Credit Where It’s Due and the Power of Deduction: The Different Between Tax Credits and Tax Deductions

The process can be confusing no matter how you prepare your tax returns. You intuitively understand that a certain percentage of your income will be taxed. But your annual salary or wages are never the same as your taxable income. And then there is the magic number of taxes owed. To arrive at that number, there is a formula that involves two of the most common tax terms, deductions, and credits. So, what are they? And how are they different?

Short answer: Tax deductions lower your taxable income and potentially reduce what you’ll pay in taxes, while tax credits reduce your tax bill dollar for dollar and may even increase your refund. Therefore, credits are better at reducing the taxes you owe and sometimes result in a refund.

Tax credits directly reduce the amount of taxes you owe, providing you with a dollar-for-dollar reduction. For example, if you qualify for a $3,000 tax credit, you'll save $3,000 on your tax bill. In some cases, a tax credit can lower your tax bill and result in a tax refund. For example, if you qualify for a fully refundable tax credit of $1,000 and you owe only $700 in taxes, you'd receive a tax refund for the $300 credit in excess of your tax bill.

A tax deduction lowers your taxable income and, in turn, lowers your tax bill. Unlike a tax credit, a deduction won't lower your tax bill dollar for dollar. Instead, the amount a deduction reduces your tax liability depends on your income tax bracket. Your income tax bracket determines the tax rate you pay on various chunks of your income. Since the marginal tax system increases tax rates as income rises, deductions can result in higher dollar amount of savings for those with higher incomes.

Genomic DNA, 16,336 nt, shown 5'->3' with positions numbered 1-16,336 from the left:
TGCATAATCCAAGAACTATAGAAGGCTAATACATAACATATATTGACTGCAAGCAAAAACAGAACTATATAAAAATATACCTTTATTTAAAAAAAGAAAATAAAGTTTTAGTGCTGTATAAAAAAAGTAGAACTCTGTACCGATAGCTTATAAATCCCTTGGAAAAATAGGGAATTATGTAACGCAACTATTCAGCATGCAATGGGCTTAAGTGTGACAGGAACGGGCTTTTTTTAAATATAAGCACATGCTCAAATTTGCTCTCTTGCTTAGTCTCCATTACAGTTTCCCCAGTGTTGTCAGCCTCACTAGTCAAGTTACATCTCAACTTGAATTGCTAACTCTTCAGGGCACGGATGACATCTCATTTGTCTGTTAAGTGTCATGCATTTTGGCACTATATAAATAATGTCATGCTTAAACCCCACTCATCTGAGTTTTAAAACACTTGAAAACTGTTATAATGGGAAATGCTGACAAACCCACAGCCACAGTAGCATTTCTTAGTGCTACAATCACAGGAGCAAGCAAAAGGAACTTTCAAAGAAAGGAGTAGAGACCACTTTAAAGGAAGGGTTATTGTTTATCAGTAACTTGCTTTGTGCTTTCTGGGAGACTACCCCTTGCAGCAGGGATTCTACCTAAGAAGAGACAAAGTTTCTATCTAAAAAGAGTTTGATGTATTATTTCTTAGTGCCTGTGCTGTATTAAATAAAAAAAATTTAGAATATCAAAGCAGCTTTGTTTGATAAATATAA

Tax credits and tax deductions are two ways to reduce your tax bill. Understanding how credits and deductions work and how they differ can help you save more money. Hopefully, that next inevitable tax return will be a little less confusing.

Multnomah Group is a registered investment adviser, registered with the Securities and Exchange Commission. Any information contained herein or on Multnomah Group’s website is provided for educational purposes only and does not intend to make an offer or solicitation for the sale or purchase of any specific securities, investments, or investment strategies. Investments involve risk and, unless otherwise stated, are not guaranteed. Multnomah Group does not provide legal or tax advice. Any views expressed herein are those of the author(s) and not necessarily those of Multnomah Group or Multnomah Group’s clients.

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